Case No.: 18-CV-2188 W (BLM)
ORDER DENYING DEFENDANTS' MOTION TO DISMISS [DOC. 19]
Pending before the Court is Defendants' motion to dismiss. [Doc. 19.] The Court decides the matter on the papers submitted and without oral argument. See Civ. L.R. 7.1(d)(1). For the reasons stated below, the Court DENIES Defendants' motion. // // // // // // // I. BACKGROUND
Plaintiff Scott Schutza alleges the following facts in the First Amended Complaint ("FAC"). (FAC [Doc. 11].)
Schutza is a paraplegic who cannot walk and who uses a wheelchair for mobility. (FAC [Doc. 11] ¶ 1.) In September 2018, Schutza visited Defendants' real property located at or about 9643 Mission Gorge Rd., Santee, California. (Id. [Doc. 11] ¶¶ 2-5.) The property in question is a Vons grocery store, a place of public accommodation. (See id. [Doc. 11] ¶11.) During Schutza's visit to Vons, he allegedly encountered "parking stalls and access aisles marked and reserved for persons with disabilities [that] were not level with each other." (Id. [Doc. 11] ¶ 13.) According to the FAC, "[t]he parking stalls and access aisles had cross slopes and running slopes greater than 2.1%." (Id.) Due to these barriers, Schutza was denied full and equal access to the facility. (Id. [Doc. 11] ¶ 15.)
The FAC alleges both Defendants Alcott Estates and PVCC, Inc. own the property in question. (FAC [Doc. 11] ¶¶ 2-5.)
Schutza also references "paths of travel" as other barriers on Defendants' real property that wheelchair users could encounter, although he did not personally encounter them. (FAC [Doc. 11] ¶¶ 16-17.)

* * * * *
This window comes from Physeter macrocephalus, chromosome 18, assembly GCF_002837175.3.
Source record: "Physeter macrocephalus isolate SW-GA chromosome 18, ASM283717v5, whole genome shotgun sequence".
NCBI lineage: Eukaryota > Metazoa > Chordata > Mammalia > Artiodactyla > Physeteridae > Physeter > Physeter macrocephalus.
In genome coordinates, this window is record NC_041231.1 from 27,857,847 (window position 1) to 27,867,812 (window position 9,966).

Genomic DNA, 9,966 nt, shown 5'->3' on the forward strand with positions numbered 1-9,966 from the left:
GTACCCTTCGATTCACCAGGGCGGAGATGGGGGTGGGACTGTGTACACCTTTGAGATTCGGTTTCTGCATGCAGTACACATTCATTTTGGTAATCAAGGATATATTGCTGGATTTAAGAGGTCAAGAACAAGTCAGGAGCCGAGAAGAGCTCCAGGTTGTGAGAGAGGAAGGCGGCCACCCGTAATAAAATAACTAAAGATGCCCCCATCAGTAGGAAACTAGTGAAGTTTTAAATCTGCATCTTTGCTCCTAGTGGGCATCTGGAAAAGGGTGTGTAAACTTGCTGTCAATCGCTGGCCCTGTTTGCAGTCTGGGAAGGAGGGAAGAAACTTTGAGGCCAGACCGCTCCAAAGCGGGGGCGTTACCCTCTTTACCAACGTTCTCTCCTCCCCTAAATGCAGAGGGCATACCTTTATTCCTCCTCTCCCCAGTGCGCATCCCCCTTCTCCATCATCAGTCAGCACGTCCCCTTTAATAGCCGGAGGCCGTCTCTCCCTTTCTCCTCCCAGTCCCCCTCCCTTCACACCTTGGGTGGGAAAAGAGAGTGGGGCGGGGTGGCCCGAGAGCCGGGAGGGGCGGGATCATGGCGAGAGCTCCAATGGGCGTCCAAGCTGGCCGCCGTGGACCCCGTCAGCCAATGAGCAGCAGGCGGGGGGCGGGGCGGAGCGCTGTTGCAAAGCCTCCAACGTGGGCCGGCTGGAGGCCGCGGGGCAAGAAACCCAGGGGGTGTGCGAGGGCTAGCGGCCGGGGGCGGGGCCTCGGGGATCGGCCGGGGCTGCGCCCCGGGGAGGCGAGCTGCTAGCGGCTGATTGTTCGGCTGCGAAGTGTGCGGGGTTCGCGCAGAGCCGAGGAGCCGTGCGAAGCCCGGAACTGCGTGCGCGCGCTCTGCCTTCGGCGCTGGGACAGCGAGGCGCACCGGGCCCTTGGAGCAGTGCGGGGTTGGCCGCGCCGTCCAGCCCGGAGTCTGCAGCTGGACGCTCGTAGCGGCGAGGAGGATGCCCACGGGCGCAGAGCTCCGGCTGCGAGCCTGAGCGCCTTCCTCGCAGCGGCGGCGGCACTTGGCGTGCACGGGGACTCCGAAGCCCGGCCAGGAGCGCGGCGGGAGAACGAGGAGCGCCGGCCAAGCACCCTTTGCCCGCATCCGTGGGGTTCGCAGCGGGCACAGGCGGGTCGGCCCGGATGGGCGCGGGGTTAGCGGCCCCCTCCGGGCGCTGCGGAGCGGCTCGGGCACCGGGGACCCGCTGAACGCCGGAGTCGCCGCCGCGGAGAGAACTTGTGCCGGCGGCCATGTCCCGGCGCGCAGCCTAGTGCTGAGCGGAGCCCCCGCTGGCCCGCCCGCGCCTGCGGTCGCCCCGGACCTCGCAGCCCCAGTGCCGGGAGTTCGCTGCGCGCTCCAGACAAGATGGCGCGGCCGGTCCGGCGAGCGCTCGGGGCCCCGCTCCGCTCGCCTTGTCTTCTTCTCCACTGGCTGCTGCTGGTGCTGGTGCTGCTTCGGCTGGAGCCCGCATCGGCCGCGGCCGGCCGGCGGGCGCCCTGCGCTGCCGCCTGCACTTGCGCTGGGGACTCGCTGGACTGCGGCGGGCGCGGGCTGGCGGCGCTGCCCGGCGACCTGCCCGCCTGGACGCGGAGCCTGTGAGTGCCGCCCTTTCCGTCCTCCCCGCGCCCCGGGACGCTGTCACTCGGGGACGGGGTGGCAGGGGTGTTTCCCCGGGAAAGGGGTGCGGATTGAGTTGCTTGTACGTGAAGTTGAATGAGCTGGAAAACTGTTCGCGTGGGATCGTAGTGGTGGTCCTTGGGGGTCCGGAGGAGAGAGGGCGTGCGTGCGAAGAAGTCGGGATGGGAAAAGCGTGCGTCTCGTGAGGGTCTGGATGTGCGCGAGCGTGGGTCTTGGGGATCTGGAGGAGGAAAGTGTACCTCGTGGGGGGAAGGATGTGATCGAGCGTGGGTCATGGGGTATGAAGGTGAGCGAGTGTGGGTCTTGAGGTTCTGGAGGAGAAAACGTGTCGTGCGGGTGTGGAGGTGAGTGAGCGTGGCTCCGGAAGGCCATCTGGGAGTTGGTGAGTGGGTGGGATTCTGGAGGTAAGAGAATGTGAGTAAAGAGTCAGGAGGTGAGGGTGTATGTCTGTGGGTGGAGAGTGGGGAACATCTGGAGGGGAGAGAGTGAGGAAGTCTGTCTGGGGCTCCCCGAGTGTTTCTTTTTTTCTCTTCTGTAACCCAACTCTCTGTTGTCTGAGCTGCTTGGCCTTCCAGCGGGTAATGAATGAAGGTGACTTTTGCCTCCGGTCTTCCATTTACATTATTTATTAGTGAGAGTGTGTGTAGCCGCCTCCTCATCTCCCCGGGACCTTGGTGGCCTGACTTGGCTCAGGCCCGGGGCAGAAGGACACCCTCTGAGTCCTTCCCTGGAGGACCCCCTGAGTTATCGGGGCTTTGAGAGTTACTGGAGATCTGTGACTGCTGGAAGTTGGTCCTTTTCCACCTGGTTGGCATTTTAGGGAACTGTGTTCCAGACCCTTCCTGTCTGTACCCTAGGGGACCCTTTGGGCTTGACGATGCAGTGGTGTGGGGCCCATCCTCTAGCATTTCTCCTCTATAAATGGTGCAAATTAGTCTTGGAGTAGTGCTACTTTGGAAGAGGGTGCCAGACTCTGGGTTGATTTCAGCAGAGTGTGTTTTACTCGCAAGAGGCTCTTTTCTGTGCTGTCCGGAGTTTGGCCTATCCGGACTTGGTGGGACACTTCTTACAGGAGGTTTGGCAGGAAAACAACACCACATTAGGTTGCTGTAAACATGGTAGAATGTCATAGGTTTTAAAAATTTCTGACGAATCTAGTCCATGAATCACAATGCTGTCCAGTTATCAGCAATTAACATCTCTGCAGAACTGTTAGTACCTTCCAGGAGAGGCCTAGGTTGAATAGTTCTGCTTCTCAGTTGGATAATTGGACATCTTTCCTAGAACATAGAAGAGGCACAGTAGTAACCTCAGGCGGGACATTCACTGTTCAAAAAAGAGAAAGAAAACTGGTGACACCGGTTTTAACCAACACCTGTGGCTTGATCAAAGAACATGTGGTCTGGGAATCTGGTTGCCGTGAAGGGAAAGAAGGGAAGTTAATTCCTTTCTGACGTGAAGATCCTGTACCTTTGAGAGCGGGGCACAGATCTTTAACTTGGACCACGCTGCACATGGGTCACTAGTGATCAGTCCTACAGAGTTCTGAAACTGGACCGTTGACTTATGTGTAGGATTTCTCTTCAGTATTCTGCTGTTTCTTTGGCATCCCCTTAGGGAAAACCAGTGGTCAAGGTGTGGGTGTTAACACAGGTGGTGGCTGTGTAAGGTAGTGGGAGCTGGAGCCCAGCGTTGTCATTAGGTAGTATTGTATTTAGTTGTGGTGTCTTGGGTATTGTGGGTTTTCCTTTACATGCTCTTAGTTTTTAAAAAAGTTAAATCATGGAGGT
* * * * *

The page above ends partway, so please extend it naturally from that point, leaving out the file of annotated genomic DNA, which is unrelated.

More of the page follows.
Schutza filed suit on September 21, 2018 alleging a single violation of both the Americans with Disabilities Act ("ADA"), 43 U.S.C. § 12101 et seq., and the Unruh Civil Rights Act, Cal. Civil Code § 51. (Compl. [Doc 1].) Schutza seeks injunctive relief for his ADA claim, actual and statutory damages for his Unruh Act claim, and attorneys' fees and costs pursuant to 42 U.S.C. § 12205 and Cal. Civ. Code § 52. (Id. [Doc. 11] 7-8.)
Schutza alleges that he intends to amend the scope of his lawsuit to include other barriers related to his disability. (Id. [Doc. 11] ¶ 24.)
Defendants now move to dismiss. (Defs.' Mot. [Doc. 19].) Plaintiff opposes. (Pl.'s Opp'n [Doc. 20].) For the reasons that follow, the motion will be denied. II. LEGAL STANDARD
The Court must dismiss a cause of action for failure to state a claim upon which relief can be granted. Fed. R. Civ. P. 12(b)(6). A motion to dismiss under Rule 12(b)(6) tests the legal sufficiency of the complaint. See Parks Sch. of Bus., Inc. v. Symington, 51 F.3d 1480, 1484 (9th Cir. 1995). A complaint may be dismissed as a matter of law either for lack of a cognizable legal theory or for insufficient facts under a cognizable theory. Balisteri v. Pacifica Police Dep't., 901 F.2d 696, 699 (9th Cir. 1990). In ruling on the motion, a court must "accept all material allegations of fact as true and construe the complaint in a light most favorable to the non-moving party." Vasquez v. L.A. Cnty., 487 F.3d 1246, 1249 (9th Cir. 2007).